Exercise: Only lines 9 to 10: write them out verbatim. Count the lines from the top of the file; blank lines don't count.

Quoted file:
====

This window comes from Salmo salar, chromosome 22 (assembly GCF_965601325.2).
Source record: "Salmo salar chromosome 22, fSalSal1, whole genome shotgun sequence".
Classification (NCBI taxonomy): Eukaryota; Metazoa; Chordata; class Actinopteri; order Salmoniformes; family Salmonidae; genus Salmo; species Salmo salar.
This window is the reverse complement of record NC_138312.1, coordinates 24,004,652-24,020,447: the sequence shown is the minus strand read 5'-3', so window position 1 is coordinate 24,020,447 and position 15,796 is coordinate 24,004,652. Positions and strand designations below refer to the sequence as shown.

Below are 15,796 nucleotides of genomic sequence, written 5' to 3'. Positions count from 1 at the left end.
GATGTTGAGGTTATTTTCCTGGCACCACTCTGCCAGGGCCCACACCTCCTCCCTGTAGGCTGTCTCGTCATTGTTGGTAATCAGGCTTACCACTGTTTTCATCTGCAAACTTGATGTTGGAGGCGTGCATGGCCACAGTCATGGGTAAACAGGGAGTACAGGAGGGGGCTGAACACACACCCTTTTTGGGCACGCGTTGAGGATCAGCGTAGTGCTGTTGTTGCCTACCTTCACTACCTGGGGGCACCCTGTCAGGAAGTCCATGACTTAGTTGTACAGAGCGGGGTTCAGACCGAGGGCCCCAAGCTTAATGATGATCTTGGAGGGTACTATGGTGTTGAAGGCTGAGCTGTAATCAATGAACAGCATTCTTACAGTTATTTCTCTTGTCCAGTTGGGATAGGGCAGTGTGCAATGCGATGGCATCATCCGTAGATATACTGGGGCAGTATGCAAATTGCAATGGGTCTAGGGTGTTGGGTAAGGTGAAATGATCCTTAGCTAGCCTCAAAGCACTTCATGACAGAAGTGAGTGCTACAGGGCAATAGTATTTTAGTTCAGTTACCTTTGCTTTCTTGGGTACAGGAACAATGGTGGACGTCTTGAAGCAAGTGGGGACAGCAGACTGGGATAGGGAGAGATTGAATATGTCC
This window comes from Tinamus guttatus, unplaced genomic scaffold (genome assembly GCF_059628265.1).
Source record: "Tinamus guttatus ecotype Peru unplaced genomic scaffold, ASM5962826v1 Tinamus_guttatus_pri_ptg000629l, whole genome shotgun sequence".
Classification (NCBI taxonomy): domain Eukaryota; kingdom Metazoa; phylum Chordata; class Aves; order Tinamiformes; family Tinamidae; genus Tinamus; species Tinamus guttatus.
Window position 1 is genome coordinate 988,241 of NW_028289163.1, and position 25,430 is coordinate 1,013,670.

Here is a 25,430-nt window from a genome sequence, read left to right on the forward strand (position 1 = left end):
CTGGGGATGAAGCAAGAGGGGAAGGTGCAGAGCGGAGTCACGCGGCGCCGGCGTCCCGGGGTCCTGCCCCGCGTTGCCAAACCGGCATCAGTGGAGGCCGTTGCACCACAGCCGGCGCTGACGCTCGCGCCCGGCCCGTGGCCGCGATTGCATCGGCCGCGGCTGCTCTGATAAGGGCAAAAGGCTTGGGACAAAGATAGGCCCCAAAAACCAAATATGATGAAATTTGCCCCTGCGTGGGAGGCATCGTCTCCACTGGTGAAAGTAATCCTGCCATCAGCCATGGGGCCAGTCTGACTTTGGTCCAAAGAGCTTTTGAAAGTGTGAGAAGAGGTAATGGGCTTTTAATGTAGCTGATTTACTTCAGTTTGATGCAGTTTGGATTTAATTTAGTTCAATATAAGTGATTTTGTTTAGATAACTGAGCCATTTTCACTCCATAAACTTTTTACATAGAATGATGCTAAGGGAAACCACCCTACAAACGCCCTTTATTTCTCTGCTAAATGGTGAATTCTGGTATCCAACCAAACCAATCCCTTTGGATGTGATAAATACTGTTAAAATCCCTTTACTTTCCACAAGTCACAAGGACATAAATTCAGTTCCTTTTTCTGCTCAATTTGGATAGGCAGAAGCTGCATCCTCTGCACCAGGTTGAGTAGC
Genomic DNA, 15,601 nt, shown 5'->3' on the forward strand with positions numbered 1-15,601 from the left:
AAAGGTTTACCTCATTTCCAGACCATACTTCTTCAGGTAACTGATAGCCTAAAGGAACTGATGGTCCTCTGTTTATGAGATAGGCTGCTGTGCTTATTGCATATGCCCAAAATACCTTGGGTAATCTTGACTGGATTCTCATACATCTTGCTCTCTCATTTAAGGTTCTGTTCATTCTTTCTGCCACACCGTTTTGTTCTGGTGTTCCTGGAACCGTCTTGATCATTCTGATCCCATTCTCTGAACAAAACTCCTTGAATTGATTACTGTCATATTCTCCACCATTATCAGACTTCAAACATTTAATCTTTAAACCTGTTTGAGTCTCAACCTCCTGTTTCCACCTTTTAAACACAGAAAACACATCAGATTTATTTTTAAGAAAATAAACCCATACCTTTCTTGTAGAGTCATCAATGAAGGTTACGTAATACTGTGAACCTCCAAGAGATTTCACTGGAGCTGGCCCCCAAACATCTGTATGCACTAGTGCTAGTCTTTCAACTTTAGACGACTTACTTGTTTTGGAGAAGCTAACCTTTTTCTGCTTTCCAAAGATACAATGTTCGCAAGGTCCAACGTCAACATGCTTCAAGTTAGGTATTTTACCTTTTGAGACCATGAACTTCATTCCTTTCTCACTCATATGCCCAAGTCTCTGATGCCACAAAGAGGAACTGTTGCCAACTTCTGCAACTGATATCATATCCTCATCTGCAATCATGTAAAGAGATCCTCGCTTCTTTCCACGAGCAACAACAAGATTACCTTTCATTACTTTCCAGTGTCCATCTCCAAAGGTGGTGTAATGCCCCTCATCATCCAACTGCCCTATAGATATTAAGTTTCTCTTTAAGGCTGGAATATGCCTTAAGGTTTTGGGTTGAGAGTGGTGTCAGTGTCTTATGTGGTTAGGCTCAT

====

Classification (NCBI taxonomy): domain Eukaryota; kingdom Metazoa; phylum Chordata; class Aves; order Tinamiformes; family Tinamidae; genus Tinamus; species Tinamus guttatus.
Window position 1 is genome coordinate 988,241 of NW_028289163.1, and position 25,430 is coordinate 1,013,670.